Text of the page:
Out-of-Towners Out of Touch
Memo to reporters: Don't just tell us what someone said; tell us what he meant. An otherwise solid piece in last week's Crain's Chicago Business on the "line between trashy and classy" that the Sun-Times is walking under its new bosses, Michael Cooke and John Cruickshank, didn't do that.
"While others caution the duo to pull back," wrote Brian McCormick, "Michael Smith, managing director at Northwestern University's Media Management Center, says they haven't gone far enough. 'They aren't being bold enough, different enough,' he says. 'The more they try to be like the Chicago Tribune, the crazier they are.'"
On that contrarian note the article halted. And, says Smith, anguished E-mail promptly began rolling in. "Mike, say it isn't so!" was the tone. "You're not advocating the Sun-Times become more trashy?"
So I called Smith and asked him to go on. "In a way the Sun-Times could become more trashy," he mused. "But they should become many other things too. Bolder, taking more risks. Not dumbing down, but respecting where readers are and what readers' concerns are." Smith wants Cooke and Cruickshank to take the paper back to its roots. "I believe that the Sun-Times would best be served by creating a paper for and about people who love Chicago," he said. "There were flashes of brilliance in the history of the Sun-Times that I think are perfect models. Strong investigations--I still have in my archives the  Mirage series. The voices represented in the Sun-Times do not necessarily reflect the people they want to attract as readers--young urban professionals, young people in particular, young urban African-Americans and Hispanics. The day I was interviewed I counted 22 columns in the Sun-Times cover to cover. There are many more voices, but they're still all saying the same thing. I'm challenging them to find the next generation of Bob Greenes and Roger Eberts. If they want to attract 26-year-old working mothers, they have to find somebody who understands them. Judy Markey [no longer with the paper] doesn't do it."
Smith was remembering the late 60s and early 70s, when kids took over and veterans sulked. Hired out of college, Greene and Ebert became Sun-Times columnists almost immediately. Ellis Cose, this year a finalist to become dean of Northwestern's Medill School of Journalism, asked for and got a column as a 19-year-old African-American editorial assistant.
Marshall Field controlled the Sun-Times in that era, and Jim Hoge ran it. Both were in their 30s. Hoge believed, as Smith seems to, that a metropolitan daily wears many hats, some of them outrageous. But Hoge and Field both took off in 1984, and successors have come and gone like CTA trains at Howard Street. "I think it's difficult for any leader to come in," Smith told me, "because there have been so many people through the door--it's the 'same circus, different clowns' syndrome. We've done a considerable amount of research on news culture in the last year and a half, and it sort of reaffirms that there's a real passive-aggressive culture in most newsrooms. Newspaper culture is extremely strong and extremely resistant to change. And at newspapers I've seen that have been through lots of leadership and ownership changes, it's much more difficult to get things done. When you've been through a lot you sort of scar over."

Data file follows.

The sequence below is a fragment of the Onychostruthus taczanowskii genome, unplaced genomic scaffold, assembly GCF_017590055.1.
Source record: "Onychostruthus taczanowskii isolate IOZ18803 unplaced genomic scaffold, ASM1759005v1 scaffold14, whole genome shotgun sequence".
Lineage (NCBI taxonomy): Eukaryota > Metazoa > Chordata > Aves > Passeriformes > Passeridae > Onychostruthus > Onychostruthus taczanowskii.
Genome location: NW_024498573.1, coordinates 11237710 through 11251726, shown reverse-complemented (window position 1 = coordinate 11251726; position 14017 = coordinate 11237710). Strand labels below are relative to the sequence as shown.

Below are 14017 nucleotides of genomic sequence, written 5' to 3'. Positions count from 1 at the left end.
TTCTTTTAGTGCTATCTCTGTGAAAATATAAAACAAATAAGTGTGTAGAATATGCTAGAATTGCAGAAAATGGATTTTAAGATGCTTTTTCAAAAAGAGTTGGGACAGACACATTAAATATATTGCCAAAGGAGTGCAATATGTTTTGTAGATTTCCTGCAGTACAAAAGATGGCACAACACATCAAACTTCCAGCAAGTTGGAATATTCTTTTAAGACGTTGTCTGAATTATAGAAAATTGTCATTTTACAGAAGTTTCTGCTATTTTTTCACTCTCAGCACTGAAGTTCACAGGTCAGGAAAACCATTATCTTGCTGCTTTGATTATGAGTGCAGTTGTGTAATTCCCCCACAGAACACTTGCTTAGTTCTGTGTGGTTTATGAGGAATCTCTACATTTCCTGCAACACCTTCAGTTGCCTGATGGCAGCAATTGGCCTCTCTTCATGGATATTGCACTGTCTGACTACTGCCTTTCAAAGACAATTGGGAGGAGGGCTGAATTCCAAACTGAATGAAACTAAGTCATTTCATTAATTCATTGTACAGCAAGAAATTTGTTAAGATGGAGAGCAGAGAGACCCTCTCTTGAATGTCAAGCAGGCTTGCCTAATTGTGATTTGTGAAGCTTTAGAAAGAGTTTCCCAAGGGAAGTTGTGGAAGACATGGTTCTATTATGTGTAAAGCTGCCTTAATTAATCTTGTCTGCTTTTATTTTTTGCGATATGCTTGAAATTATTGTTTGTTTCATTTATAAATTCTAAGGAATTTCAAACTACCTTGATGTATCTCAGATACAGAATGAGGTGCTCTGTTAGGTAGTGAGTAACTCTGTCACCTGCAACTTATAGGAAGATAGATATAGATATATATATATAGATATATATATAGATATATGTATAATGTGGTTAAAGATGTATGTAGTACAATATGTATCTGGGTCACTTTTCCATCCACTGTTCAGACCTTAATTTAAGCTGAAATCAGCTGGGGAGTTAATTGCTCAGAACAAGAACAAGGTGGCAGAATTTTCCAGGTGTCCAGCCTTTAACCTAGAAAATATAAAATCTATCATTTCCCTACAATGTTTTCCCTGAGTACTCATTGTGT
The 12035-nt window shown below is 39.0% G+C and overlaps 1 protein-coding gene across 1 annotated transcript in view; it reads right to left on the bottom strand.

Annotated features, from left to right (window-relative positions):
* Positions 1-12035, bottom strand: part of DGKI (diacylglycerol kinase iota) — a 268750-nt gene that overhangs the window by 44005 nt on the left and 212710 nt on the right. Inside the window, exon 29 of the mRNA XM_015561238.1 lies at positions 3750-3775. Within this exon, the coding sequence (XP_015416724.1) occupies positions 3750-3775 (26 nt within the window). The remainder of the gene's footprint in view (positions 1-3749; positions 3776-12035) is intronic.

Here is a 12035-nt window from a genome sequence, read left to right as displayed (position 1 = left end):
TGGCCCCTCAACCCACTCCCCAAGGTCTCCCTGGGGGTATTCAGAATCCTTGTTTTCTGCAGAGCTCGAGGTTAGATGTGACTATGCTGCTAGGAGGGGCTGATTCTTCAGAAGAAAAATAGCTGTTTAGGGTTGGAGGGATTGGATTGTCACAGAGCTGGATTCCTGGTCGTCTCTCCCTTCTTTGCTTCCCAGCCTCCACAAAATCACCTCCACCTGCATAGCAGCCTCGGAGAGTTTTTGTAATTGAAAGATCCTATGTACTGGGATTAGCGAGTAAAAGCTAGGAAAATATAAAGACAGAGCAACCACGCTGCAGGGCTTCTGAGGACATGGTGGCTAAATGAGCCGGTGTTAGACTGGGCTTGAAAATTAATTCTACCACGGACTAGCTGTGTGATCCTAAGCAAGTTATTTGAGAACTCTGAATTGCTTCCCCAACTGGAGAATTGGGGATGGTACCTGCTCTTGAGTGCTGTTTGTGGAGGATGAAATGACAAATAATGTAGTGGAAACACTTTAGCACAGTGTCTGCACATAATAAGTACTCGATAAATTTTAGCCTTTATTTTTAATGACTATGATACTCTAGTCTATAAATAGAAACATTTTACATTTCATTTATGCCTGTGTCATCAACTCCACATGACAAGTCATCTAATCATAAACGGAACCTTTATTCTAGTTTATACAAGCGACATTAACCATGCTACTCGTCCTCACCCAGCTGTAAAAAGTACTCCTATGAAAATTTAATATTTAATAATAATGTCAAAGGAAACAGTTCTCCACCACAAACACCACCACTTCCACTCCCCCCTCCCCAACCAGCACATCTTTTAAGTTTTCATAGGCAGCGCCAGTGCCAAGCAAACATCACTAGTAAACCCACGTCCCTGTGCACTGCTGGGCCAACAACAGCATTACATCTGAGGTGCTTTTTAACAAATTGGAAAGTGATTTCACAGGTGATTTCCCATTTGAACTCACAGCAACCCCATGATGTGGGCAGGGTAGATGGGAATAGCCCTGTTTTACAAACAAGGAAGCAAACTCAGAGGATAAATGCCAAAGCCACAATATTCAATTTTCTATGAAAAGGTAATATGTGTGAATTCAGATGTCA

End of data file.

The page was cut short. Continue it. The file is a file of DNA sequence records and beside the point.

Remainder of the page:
Almost every editor since Hoge arrived from out of town, most--like Cooke, Cruickshank, and their predecessor, Nigel Wade--from out of the country. One after another took over a paper he didn't know in a city he didn't understand. Smith has known and admired Cooke for years, and he told me Cruickshank enjoyed a fine reputation back in Vancouver. But he's not blind to the folly in the pattern. "Coming from outside Chicago makes it difficult to really appreciate it when you're trying to produce the newspaper that's the heart and soul of Chicago," he said. "Which is what the Sun-Times should be. The Tribune can't. It's too big."
I asked him about the editorial shift to the right. Was that smart journalism, or was ideology running roughshod over common sense?
"All I know," said Smith, "is that when I talk to people, especially African-Americans, about the Sun-Times, they feel abandoned by it. When it endorsed George W. Bush, people felt they didn't have an option. They knew the Tribune was going to do that."
StreetWise Dead End?
Last Saturday the Tribune editorial page weighed in on StreetWise, asking "ego, protocol and pettiness" to step back and give the weekly a fighting chance to settle its troubles and stay in business. The Tribune suggested "bringing in an outside mediator trusted by everyone to help straighten out the mess."
In fact, someone from the ranks of the Tribune had already begun playing such a role. Years ago senior writer Richard Longworth helped write StreetWise's mission statement, then stayed involved as a mentor to the paper's forever underpaid and inexperienced staff. He'd been out of touch with the paper for the last couple of years, but when it looked like this week's issue might not get published he stepped in and made sure it was.
Early last week, long and excoriating letters to the board of directors were signed by editor Charity Crouse, production chief Allan Gomez, job-training director John Sanbonmatsu, and other staffers, most of whom were promptly suspended. Executive director Anthony Oliver flew former editor John Ellis in from California to take over. Ellis arrived last Wednesday, recognized that he couldn't put out the paper alone, and called Longworth, an old friend.
"He said he needed some help," Longworth told me this week. "Could I help get some of the former staffers, the suspended staffers, to return? I said I'd try, and it worked out. They went back in with none of the issues settled and no attempt to settle them. It was just a one-shot thing to get the paper out."